Eisenberg: Hall Of Fame Standards Are Needed For Kickers


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Pete Gogolak of the Bills and Giants was the first to illustrate that little guys with soccer backgrounds could win games for you -- within a few years, every team had one – and Stenerud was the best of that first generation, a seven-time All-Pro with what was then regarded as astounding range. He was the kicker on the NFL's 75th Anniversary All-Time Team in 1994.

Given his place in history, you can't quibble with his selection, yet when you take a close look, Stenerud's numbers pale next to those of more recent kickers such as Stover, Morten Anderson and others.

Anderson, the NFL's all-time scoring leader, kicked 565 field goals and scored 2,544 points over 25 seasons, successfully converting 79.7 percent of his field goal attempts. Stover is in the same ballpark as the fourth all-time leading scorer with 2,004 points, having converted a superb 83.7 percent of his attempts.

Over a career of the same length (19 years) as Stover's, Stenerud scored 305 fewer points than Stover, kicked 98 fewer field goals and converted a substantially lower 66.8 percent of his attempts.

With all due respect, kickers who convert 66.8 percent of their attempts today don't keep their jobs.

Shoot, Stenerud converted less than half of his attempts of 40-plus yards during his career, making just 94 of 214 or 44 percent. Stover was far better at that distance, converting 66 percent from 40-plus yards.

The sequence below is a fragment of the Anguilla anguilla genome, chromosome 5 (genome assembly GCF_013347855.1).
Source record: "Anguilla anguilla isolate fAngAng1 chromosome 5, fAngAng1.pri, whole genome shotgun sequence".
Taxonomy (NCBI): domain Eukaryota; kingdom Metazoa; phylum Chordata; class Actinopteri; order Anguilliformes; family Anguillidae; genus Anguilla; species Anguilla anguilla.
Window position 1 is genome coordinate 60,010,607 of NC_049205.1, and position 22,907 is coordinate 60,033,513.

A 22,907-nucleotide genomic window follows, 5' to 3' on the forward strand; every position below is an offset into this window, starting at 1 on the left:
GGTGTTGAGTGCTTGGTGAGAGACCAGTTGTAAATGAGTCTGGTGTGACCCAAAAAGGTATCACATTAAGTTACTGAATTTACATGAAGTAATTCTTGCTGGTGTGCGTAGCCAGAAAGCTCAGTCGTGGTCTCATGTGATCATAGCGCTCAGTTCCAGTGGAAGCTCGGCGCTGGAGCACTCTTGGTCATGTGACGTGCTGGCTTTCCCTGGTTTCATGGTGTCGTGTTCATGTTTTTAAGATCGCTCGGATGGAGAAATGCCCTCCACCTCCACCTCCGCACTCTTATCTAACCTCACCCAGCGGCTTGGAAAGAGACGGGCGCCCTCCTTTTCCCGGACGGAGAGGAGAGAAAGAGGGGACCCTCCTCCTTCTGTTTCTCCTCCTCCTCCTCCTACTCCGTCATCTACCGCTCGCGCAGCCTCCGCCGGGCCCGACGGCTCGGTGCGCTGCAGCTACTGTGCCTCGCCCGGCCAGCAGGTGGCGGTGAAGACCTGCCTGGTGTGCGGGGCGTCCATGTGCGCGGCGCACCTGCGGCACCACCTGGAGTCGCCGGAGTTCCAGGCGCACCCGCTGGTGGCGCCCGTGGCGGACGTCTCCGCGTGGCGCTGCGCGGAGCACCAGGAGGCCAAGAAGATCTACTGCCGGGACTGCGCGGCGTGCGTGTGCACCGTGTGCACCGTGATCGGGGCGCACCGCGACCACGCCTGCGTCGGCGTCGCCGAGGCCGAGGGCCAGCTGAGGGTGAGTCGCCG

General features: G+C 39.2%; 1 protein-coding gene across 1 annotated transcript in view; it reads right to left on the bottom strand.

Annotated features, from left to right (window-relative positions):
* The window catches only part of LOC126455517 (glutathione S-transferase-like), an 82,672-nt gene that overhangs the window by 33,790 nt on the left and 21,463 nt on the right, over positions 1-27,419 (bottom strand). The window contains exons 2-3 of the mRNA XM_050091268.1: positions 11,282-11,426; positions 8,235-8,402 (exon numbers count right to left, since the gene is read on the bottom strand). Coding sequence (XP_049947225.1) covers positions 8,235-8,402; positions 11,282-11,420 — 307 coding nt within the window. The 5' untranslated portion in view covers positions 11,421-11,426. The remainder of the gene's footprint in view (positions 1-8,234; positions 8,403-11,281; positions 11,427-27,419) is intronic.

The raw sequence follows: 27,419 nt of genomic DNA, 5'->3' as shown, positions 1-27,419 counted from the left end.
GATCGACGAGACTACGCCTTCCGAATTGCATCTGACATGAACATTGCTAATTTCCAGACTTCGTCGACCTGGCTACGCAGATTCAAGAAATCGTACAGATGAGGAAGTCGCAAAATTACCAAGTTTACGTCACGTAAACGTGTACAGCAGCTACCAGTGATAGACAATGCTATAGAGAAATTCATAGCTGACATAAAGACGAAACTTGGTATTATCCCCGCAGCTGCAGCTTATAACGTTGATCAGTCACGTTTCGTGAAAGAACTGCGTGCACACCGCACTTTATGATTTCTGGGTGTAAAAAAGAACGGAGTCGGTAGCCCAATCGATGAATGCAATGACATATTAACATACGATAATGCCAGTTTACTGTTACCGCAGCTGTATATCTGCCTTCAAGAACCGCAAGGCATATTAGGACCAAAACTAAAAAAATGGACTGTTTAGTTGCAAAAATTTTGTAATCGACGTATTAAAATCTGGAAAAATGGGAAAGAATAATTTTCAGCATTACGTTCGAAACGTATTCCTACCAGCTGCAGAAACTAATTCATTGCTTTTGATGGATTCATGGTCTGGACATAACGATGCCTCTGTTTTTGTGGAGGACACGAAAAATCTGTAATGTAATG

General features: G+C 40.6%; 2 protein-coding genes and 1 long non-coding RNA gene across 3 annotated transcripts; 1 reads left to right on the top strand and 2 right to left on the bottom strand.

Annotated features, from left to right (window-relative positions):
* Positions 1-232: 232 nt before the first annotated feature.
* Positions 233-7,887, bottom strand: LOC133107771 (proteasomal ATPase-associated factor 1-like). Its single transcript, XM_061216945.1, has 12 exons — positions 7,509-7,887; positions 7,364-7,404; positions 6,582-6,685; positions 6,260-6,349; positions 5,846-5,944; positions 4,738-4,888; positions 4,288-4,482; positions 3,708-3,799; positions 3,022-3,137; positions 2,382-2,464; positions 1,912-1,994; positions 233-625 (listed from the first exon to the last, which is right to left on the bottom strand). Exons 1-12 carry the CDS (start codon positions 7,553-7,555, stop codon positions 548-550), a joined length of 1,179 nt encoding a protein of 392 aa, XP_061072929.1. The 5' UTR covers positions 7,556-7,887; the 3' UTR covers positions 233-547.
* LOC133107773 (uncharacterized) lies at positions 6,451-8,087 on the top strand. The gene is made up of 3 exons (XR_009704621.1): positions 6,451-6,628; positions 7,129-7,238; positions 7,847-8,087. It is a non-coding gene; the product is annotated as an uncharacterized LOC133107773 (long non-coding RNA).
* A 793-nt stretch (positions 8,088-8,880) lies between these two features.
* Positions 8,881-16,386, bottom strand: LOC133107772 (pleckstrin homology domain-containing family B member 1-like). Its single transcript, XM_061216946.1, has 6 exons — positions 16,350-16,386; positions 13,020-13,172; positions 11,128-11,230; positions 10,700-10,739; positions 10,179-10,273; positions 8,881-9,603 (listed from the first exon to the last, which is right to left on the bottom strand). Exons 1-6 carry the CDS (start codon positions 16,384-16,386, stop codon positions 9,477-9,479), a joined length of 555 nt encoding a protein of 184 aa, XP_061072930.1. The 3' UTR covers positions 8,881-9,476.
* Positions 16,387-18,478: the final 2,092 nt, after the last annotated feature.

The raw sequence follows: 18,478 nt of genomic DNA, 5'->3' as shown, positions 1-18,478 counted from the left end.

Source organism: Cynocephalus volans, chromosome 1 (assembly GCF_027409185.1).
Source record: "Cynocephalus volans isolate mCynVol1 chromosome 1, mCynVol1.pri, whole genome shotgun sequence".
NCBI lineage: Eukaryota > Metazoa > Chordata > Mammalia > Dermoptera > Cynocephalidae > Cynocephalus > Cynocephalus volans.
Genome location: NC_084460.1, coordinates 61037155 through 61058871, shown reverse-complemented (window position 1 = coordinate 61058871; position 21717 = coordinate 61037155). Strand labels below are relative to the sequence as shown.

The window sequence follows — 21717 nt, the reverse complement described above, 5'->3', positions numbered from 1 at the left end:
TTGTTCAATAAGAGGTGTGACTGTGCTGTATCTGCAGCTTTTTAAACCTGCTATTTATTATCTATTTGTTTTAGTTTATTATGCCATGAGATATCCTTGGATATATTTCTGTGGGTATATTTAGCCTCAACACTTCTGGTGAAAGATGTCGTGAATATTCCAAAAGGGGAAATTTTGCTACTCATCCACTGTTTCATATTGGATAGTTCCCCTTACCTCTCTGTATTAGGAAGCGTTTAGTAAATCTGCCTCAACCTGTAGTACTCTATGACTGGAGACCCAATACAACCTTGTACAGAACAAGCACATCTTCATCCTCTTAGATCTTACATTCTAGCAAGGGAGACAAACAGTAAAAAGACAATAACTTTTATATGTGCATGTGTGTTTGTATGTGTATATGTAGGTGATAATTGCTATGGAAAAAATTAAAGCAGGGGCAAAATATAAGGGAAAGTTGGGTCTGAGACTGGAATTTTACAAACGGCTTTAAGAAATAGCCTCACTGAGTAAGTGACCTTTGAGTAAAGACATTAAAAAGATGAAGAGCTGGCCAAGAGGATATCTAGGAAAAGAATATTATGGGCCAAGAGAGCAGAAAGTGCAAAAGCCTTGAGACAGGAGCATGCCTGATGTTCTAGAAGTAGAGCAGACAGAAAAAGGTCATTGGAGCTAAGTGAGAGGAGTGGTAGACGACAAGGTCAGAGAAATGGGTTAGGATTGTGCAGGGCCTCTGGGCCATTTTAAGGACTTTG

What has happened, of course, is that kicking games -- and kickers themselves – have evolved, matured and dramatically improved in the post-Stenerud years as coaches realized how much they could help. Improved conditioning, specific coaching, sounder techniques and better field conditions have made kicking a higher-percentage venture.

Kickers have become so proficient that they take up the first 26 slots on the all-time scoring list. Today's game is populated by tons of guys like Stover who have kicked at a high level for years. Jason Hanson has toiled in obscurity for the lamentable Lions for almost two decades, but his numbers are better than Stenerud's and he's seventh on the league's all-time scoring list.

What all this means is the Hall of Fame selection committee is about to face some tough decisions as these guys retire. Kickers have become so central to the game and also so proficient that they no longer can be kept out of the Hall just because they don't block, tackle or run with the ball. Sorry, that thinking is hopelessly outdated at this point.

But so many kickers have such good numbers that a line needs to be drawn somewhere or you're going to end up with an entire Hall of kickers.

In other words, a set of standards needs to be established – and inevitably will be as these case-by-case calls are made.

Morten Anderson, as the league's all-time top scorer, certainly deserves a Hall selection, as does Adam Vinatieiri, who booted a pair of Super Bowl-winning kicks on top of a Stover-like career.

Stover? He ranks right near the top of this generation of super kickers. His proficiency was astounding. He is close -- really, really close.

It would be a great thing to see.

John Eisenberg *covers the Ravens for Comcast SportsNet Baltimore. He worked in the newspaper business for 28 years as a sports columnist, with much of that time coming at the Baltimore Sun. While working for the Sun, Eisenberg spent time covering the Ravens, among other teams and events, including the Super Bowl, Final Four, World Series and Olympics. Eisenberg is also the author of seven sports-themed books.*

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